German Parties Split Over Greek Bailout Proposal

German Chancellor Angela Merkel leads the weekly cabinet meeting at the chancellery in Berlin, Wednesday, July 8, 2015. (AP P
German Chancellor Angela Merkel leads the weekly cabinet meeting at the chancellery in Berlin, Wednesday, July 8, 2015. (AP Photo/Markus Schreiber)

By Michael Nienaber

BERLIN, July 10 (Reuters) - The parties in Angela Merkel's coalition government sent conflicting signals on the latest reform proposals from Greece on Friday, underscoring the challenge facing the German chancellor before a pivotal summit of EU leaders this weekend.

Leading Social Democrats (SPD) welcomed concessions from Greek Prime Minister Alexis Tsipras on taxes, pensions, defense spending and privatization, saying the measures showed his government was finally getting serious about reform.

"This is a very important step forward, though it could have been taken long ago," Axel Schaefer, a top SPD member of parliament, told Reuters, urging an end to talk of a Greek exit from the euro zone, which he said would be "lunacy."

But senior lawmakers in Merkel's conservative bloc, many of whom are under pressure from constituents to cut Greece loose, questioned whether Tsipras could be trusted to enact reforms that he has long opposed and which Greeks overwhelmingly rejected in a referendum less than a week ago.

"I'm asking myself how seriously I can take these proposals when it was the government that campaigned against them," Ralph Brinkhaus, deputy parliamentary floor leader for Merkel's conservatives, told Reuters.

Hans-Peter Friedrich, a senior figure in the Bavarian Christian Social Union (CSU), went a step further, telling Reuters the proposals were "no basis for further negotiations."

"Greece needs a fresh start - with its own currency and with the good-hearted help of its European partners," he said.

According to sources close to Merkel, she remains determined to clinch a deal with Greece and avert a so-called "Grexit" which could badly tarnish Europe's image and her own legacy.

But cognizant of the deep skepticism in her conservative ranks and worried that Tsipras may not deliver on his promises, she has signaled that she will not do a deal at any price.

At a government news conference on Friday, her spokesman was guarded about the new Greek reform plans, declining to comment on them in detail, and making clear that Merkel could only go to the Bundestag lower house of parliament with a third bailout package if she was convinced Greece was serious about reforms.

Under the Greek plan, Tsipras has asked for 53.5 billion euros ($59.47 billion) from euro zone partners to help cover Greece's debts until 2018.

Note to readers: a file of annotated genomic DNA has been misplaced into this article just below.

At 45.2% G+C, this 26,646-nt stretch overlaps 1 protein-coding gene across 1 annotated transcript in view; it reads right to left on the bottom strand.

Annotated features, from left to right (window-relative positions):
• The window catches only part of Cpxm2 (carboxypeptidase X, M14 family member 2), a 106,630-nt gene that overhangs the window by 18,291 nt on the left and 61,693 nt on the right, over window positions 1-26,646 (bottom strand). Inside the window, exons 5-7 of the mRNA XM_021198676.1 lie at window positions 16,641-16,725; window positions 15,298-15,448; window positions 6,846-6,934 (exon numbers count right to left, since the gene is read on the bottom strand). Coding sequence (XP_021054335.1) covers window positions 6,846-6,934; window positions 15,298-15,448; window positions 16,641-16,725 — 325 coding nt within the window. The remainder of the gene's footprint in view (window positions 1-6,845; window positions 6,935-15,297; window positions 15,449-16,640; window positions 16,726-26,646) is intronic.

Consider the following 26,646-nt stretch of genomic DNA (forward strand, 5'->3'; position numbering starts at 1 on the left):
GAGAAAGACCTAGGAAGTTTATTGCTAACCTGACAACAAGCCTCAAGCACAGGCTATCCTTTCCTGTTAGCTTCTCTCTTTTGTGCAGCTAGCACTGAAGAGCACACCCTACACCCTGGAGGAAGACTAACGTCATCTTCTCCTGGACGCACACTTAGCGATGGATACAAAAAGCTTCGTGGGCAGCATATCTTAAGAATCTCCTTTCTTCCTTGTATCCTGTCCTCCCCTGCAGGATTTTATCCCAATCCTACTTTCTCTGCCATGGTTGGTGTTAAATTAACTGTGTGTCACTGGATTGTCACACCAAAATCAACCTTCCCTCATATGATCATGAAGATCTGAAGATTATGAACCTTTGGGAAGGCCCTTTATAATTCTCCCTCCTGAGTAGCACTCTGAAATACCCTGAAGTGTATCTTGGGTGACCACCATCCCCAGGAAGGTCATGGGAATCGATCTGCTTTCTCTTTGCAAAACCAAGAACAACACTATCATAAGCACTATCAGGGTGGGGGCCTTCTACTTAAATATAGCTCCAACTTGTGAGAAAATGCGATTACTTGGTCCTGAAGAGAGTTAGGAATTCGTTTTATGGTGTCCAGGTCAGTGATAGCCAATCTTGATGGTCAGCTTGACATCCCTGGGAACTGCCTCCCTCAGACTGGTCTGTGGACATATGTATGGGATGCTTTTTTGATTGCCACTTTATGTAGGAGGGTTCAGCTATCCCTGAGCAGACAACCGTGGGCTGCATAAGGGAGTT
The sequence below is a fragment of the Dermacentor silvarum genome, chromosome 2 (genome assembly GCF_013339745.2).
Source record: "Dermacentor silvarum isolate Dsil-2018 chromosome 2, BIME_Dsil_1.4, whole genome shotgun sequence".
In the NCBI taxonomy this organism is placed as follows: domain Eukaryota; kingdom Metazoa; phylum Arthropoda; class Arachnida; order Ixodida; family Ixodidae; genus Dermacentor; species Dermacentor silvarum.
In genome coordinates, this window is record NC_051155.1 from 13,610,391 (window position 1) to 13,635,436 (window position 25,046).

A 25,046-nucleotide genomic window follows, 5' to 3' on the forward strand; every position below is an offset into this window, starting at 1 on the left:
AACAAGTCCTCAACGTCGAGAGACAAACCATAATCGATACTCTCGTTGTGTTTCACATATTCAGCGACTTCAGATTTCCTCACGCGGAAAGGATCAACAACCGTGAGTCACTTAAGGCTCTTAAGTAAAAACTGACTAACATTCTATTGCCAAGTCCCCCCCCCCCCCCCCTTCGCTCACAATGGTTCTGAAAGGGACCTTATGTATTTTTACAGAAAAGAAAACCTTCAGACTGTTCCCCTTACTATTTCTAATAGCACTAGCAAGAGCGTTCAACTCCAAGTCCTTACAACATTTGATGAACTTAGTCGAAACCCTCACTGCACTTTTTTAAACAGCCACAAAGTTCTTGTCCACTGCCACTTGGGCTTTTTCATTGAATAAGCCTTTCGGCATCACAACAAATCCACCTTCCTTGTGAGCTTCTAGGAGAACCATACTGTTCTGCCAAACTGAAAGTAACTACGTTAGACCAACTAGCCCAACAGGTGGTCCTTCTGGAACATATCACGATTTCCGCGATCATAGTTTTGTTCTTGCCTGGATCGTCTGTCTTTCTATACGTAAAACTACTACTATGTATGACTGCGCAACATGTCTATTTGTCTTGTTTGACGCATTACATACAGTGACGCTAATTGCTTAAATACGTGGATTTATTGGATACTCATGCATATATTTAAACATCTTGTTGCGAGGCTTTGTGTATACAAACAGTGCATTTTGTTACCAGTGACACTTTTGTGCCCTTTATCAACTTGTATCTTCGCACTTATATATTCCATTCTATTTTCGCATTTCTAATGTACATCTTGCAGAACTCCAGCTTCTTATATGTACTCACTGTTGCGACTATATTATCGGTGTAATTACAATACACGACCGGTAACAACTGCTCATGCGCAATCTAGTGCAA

In exchange, Athens agreed to phase out tax breaks for its islands, hike taxes on shipping companies, cut defense spending and set a firm timetable for privatizations.

One of the most contentious issues in recent months has been debt relief. Backed by the International Monetary Fund (IMF), Athens has argued that the only way to get its debt -- which stood at 177 percent of GDP at the end of 2014 -- back on a sustainable path is with some form of restructuring.

Berlin has said a "haircut," or writing down the principal of the loans, would be illegal, but appears open to milder measures like an extension of the maturities of those loans. Germany has direct credit exposure to Greece of roughly 53 billion euros, but some economists believe the true cost could be tens of billions higher than that in the event of a "Grexit."


Merkel faces a delicate balancing act over the coming days.

She must push a hard bargain with Tsipras to ensure the backing of Schaeuble and other conservatives at home. But if she pushes too hard and a deal with Greece collapses she is likely to be blamed for causing a "Grexit" and the financial, economic and humanitarian chaos that could come with it.

French President Francois Hollande, who welcomed the latest Greek proposals as "credible and serious," has lobbied harder for a deal than Merkel, raising questions about how united Berlin and Paris truly are on the Greek question.

Were European leaders to back negotiations on a third bailout package for Greece at a summit in Brussels on Sunday, the Bundestag would have to vote, most likely on Wednesday, before talks could start.

A green light from the German parliament is probably not in doubt due to support from the SPD and opposition Greens. But if Merkel failed to get a majority of her conservatives behind her, it would represent a humiliating setback for the chancellor.

In the last Bundestag vote on a Greek bailout extension in February, a record 29 conservative lawmakers rebelled, while another 109 signed statements saying they had voted for the extension with reservations.

Eckhardt Rehberg, a budget expert for Merkel's Christian Democrats (CDU), told Reuters that constituents in his electoral district in the eastern state of Mecklenburg-Vorpommern were overwhelmingly against further aid for Greece.

"I can barely find anyone who still supports helping Greece," he said. "Tsipras and (former finance minister Yanis) Varoufakis, have destroyed all trust. No one believes them anymore." ($1 = 0.8997 euros) (Additional reporting by Holger Hansen, Matthias Sobolewski; Writing by Noah Barkin and Paul Carrel; editing by Philippa Fletcher)